MON PAYS MÉTIS – QUELQUES VÉRITÉS AU SUJET DU CANADA

Éditions du Boréal publié en Canada (Anglais), Canada (Francais)

  • La première liste Maclean best-seller
  • Le deuxième sur la liste des best-seller Toronto Star
  • L’un des meilleurs vendeurs de nonfiction en 2008 (The Globe and Mail)

Traduit de l’anglais par Rachel Martinez et Ève Renaud
« Il y a des choses qui nous ont échappé quelque part. Je pense que le métissage a été au fond occulté et a disparu de notre histoire. Il aura fallu le courage de John Saul pour tout à coup entreprendre d’écrire un ouvrage. Je trouve cela passionnant ! J’en ai appris beaucoup et je me sens moins ignorant. »

- Jacques Languirand, Radio-Canada, « Par quatre chemins »

Description

« Nous ne sommes pas une civilisation d’inspiration française ou britannique, » déclare John Saul. « Nous ne l’avons jamais été. »

Dans ce nouveau livre, John Saul poursuit son exploration de la psyché canadienne. En jetant une lumière originale et féconde sur notre histoire, il nous amène à remettre radicalement en question l’image que nous avons de nous-mêmes. « En ayant recours, pour nous définir, à un langage qui n’exprime ni notre véritable nature ni notre véritable mythologie, nous avons privé notre civilisation de sa force. Nous avons neutralisé notre capacité de discuter et d’agir d’une manière qui reflète notre inconscient collectif, nos exigences éthiques. »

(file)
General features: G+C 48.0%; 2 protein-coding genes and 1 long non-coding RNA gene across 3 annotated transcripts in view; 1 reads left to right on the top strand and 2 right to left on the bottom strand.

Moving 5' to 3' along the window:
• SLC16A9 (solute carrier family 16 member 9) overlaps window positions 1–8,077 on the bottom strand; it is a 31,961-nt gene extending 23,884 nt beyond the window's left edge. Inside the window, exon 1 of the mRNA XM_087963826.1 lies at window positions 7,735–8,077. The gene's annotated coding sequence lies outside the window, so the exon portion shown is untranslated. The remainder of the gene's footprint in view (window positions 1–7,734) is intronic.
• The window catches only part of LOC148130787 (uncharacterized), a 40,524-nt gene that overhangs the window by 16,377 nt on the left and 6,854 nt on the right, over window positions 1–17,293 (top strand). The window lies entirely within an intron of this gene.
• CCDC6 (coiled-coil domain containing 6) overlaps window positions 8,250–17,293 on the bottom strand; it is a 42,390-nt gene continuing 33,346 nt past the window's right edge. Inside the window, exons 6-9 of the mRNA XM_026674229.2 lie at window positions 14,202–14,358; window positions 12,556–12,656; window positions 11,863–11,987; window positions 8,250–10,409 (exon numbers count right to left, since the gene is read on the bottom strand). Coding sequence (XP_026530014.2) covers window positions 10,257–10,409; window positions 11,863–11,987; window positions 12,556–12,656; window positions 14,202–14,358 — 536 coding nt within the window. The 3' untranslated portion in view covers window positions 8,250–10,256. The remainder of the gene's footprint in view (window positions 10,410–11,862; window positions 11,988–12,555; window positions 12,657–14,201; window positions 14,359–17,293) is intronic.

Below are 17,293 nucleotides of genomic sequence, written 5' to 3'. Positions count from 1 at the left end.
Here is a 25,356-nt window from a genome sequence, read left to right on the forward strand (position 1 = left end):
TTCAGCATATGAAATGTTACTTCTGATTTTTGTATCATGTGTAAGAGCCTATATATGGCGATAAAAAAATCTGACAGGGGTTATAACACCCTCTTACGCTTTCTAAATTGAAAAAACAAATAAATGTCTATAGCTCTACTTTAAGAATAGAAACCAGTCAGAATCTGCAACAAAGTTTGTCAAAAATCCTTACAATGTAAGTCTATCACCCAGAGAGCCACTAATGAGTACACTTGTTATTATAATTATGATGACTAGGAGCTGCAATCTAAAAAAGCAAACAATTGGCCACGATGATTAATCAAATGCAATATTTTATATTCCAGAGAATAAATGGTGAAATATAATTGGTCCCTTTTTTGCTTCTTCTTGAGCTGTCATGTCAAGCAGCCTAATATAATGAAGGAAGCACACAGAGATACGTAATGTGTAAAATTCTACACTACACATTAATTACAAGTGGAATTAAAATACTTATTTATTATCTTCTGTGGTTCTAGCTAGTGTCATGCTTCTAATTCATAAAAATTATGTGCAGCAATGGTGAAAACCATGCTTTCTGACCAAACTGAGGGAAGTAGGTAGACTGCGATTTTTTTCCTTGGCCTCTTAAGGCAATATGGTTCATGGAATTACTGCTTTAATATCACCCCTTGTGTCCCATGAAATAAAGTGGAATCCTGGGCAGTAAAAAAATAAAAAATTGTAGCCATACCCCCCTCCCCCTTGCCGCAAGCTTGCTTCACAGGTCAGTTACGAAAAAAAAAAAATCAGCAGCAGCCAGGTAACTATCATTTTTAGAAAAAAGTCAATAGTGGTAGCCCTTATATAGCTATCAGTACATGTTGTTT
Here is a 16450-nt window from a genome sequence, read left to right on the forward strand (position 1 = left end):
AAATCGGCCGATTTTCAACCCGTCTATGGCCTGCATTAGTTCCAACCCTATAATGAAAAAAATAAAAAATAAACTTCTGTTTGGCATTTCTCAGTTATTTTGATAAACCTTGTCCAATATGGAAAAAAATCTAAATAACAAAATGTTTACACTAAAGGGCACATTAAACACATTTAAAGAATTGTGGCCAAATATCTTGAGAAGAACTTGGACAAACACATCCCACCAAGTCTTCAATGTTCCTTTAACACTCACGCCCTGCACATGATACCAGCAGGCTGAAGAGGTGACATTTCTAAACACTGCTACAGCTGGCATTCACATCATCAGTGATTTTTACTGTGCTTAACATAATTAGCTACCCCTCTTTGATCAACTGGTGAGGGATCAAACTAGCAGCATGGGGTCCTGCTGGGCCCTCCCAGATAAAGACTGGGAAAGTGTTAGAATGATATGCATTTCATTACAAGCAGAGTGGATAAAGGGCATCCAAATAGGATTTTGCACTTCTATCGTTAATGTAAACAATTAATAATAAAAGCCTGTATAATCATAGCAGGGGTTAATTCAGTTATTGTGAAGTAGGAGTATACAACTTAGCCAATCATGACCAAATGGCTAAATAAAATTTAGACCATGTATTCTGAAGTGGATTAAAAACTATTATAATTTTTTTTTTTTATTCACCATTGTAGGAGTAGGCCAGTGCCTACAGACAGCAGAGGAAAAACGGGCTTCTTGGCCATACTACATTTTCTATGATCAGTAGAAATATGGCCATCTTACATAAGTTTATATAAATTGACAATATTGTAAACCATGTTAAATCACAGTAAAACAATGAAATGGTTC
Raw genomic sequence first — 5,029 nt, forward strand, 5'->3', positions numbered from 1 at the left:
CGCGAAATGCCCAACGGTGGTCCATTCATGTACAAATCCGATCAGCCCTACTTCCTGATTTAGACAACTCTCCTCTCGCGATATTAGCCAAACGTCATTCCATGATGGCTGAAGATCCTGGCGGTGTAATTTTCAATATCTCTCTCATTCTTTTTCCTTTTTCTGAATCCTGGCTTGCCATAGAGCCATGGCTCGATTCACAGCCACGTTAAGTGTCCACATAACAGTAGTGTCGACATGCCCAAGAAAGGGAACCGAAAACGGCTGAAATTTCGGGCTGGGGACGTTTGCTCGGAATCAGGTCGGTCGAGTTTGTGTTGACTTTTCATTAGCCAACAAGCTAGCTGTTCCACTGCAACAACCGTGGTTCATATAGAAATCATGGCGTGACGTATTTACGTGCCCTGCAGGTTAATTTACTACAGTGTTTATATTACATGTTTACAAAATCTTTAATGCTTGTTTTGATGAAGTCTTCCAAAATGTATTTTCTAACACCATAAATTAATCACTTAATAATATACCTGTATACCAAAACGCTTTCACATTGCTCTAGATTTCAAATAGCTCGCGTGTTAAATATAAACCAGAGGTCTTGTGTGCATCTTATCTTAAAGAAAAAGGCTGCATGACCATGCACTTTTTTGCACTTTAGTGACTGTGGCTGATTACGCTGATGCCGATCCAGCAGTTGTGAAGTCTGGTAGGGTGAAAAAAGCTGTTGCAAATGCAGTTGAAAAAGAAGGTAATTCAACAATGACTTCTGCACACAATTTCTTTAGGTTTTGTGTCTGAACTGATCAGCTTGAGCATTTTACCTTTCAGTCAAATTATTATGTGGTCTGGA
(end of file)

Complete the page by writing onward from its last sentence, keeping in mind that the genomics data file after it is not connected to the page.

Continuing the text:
Devant les problèmes auxquels fait face notre société, nos gouvernements ont trop souvent recours à des expédients indignes de nous. Nous nous imaginons jouer un certain rôle sur le plan international, mais nous le jouons rarement, ou encore de façon intermittente et timorée. Tout cela parce que nous sommes incapables d’accepter qui nous sommes vraiment, parce que nous nous sommes enfermés dans une définition réductrice de notre société, de notre histoire.

Nos élites se révèlent de plus en plus dysfonctionnelles, car au fond elles ne désirent pas gouverner le Canada tel qu’il est. Quant à l’ensemble des citoyens, ils montrent des signes d’incertitude et de frustration, ils ont l’impression de n’avoir plus de repères.

John Saul défend dans ce nouvel essai l’idée que nous formons une société métisse, construite sur les principes amérindiens de paix, de justice et de bon gouvernement. Voilà ce qui constitue le cœur de notre pays, de la mythologie canadienne. Si nous arrivons à adopter un langage qui reflète notre histoire véritable, nous pourrions redécouvrir la force de traduire nos conceptions en actes, la force d’agir conformément à notre nature profonde.


Critiques Littéraires

Revues

Michael Adams
« John Ralston Saul’s A Fair Country is an intellectually engaging effort to reframe our view of the relationship between aboriginal peoples and Canadians who have arrived (or been born to migrants) over the past four centuries. Saul’s reading of history suggests that a more respectful, even egalitarian relationship existed between aboriginal peoples and European newcomers during the first couple of centuries before the period of de facto cultural genocide from which we are now only haltingly emerging.

Being a pollster, I naturally surveyed the opinions of my First Nations, Métis and Inuit colleagues, and found unanimity among them that this book intrigued them, and did not, as I had feared, give unintentional offence with its provocative declaration that « We are a Métis civilization. »